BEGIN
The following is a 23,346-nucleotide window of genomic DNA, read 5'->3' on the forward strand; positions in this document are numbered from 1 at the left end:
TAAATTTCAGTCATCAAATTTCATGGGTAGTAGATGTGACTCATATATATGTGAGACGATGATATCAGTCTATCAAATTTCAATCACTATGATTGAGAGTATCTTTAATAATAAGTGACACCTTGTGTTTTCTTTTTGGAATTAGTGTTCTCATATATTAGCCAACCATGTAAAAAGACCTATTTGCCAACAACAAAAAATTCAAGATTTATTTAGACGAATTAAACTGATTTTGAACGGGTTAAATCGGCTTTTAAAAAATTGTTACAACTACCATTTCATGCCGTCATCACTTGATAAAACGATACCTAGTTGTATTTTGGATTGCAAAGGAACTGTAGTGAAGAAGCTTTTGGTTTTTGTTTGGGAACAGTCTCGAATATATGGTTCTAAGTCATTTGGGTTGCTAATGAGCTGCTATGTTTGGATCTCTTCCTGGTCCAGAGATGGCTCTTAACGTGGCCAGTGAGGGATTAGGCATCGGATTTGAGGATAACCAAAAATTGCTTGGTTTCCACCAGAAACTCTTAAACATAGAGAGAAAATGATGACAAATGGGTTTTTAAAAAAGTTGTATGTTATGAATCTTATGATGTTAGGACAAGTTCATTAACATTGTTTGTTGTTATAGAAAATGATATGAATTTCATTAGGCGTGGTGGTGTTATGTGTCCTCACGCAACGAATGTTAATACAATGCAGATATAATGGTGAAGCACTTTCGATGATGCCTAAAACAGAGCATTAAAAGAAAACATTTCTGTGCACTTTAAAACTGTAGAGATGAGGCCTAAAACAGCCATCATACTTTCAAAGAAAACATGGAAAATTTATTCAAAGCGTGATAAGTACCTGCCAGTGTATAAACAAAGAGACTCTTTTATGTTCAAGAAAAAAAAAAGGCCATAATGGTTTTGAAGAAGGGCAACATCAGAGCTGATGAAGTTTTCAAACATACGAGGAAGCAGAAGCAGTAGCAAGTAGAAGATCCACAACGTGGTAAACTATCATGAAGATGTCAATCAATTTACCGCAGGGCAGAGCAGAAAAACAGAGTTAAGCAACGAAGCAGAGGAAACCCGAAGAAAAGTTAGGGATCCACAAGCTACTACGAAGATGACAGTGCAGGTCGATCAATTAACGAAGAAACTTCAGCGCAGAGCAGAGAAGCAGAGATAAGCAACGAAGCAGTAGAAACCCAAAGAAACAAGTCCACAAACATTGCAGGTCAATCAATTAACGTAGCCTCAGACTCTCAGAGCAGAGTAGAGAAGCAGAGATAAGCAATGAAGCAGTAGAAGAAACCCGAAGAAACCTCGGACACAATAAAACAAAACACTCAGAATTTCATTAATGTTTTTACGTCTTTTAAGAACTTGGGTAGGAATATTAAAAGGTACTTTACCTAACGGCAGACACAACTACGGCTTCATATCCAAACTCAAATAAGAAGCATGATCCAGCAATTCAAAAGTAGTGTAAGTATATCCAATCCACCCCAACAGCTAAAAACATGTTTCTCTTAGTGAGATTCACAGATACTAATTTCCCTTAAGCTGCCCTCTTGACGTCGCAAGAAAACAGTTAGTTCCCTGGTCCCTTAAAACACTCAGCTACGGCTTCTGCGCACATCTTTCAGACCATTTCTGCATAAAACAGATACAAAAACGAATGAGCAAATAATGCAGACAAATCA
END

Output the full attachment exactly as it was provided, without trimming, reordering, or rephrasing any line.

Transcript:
The following is a 23,346-nucleotide window of genomic DNA, read 5'->3' on the forward strand; positions in this document are numbered from 1 at the left end:
TAAATTTCAGTCATCAAATTTCATGGGTAGTAGATGTGACTCATATATATGTGAGACGATGATATCAGTCTATCAAATTTCAATCACTATGATTGAGAGTATCTTTAATAATAAGTGACACCTTGTGTTTTCTTTTTGGAATTAGTGTTCTCATATATTAGCCAACCATGTAAAAAGACCTATTTGCCAACAACAAAAAATTCAAGATTTATTTAGACGAATTAAACTGATTTTGAACGGGTTAAATCGGCTTTTAAAAAATTGTTACAACTACCATTTCATGCCGTCATCACTTGATAAAACGATACCTAGTTGTATTTTGGATTGCAAAGGAACTGTAGTGAAGAAGCTTTTGGTTTTTGTTTGGGAACAGTCTCGAATATATGGTTCTAAGTCATTTGGGTTGCTAATGAGCTGCTATGTTTGGATCTCTTCCTGGTCCAGAGATGGCTCTTAACGTGGCCAGTGAGGGATTAGGCATCGGATTTGAGGATAACCAAAAATTGCTTGGTTTCCACCAGAAACTCTTAAACATAGAGAGAAAATGATGACAAATGGGTTTTTAAAAAAGTTGTATGTTATGAATCTTATGATGTTAGGACAAGTTCATTAACATTGTTTGTTGTTATAGAAAATGATATGAATTTCATTAGGCGTGGTGGTGTTATGTGTCCTCACGCAACGAATGTTAATACAATGCAGATATAATGGTGAAGCACTTTCGATGATGCCTAAAACAGAGCATTAAAAGAAAACATTTCTGTGCACTTTAAAACTGTAGAGATGAGGCCTAAAACAGCCATCATACTTTCAAAGAAAACATGGAAAATTTATTCAAAGCGTGATAAGTACCTGCCAGTGTATAAACAAAGAGACTCTTTTATGTTCAAGAAAAAAAAAAGGCCATAATGGTTTTGAAGAAGGGCAACATCAGAGCTGATGAAGTTTTCAAACATACGAGGAAGCAGAAGCAGTAGCAAGTAGAAGATCCACAACGTGGTAAACTATCATGAAGATGTCAATCAATTTACCGCAGGGCAGAGCAGAAAAACAGAGTTAAGCAACGAAGCAGAGGAAACCCGAAGAAAAGTTAGGGATCCACAAGCTACTACGAAGATGACAGTGCAGGTCGATCAATTAACGAAGAAACTTCAGCGCAGAGCAGAGAAGCAGAGATAAGCAACGAAGCAGTAGAAACCCAAAGAAACAAGTCCACAAACATTGCAGGTCAATCAATTAACGTAGCCTCAGACTCTCAGAGCAGAGTAGAGAAGCAGAGATAAGCAATGAAGCAGTAGAAGAAACCCGAAGAAACCTCGGACACAATAAAACAAAACACTCAGAATTTCATTAATGTTTTTACGTCTTTTAAGAACTTGGGTAGGAATATTAAAAGGTACTTTACCTAACGGCAGACACAACTACGGCTTCATATCCAAACTCAAATAAGAAGCATGATCCAGCAATTCAAAAGTAGTGTAAGTATATCCAATCCACCCCAACAGCTAAAAACATGTTTCTCTTAGTGAGATTCACAGATACTAATTTCCCTTAAGCTGCCCTCTTGACGTCGCAAGAAAACAGTTAGTTCCCTGGTCCCTTAAAACACTCAGCTACGGCTTCTGCGCACATCTTTCAGACCATTTCTGCATAAAACAGATACAAAAACGAATGAGCAAATAATGCAGACAAATCA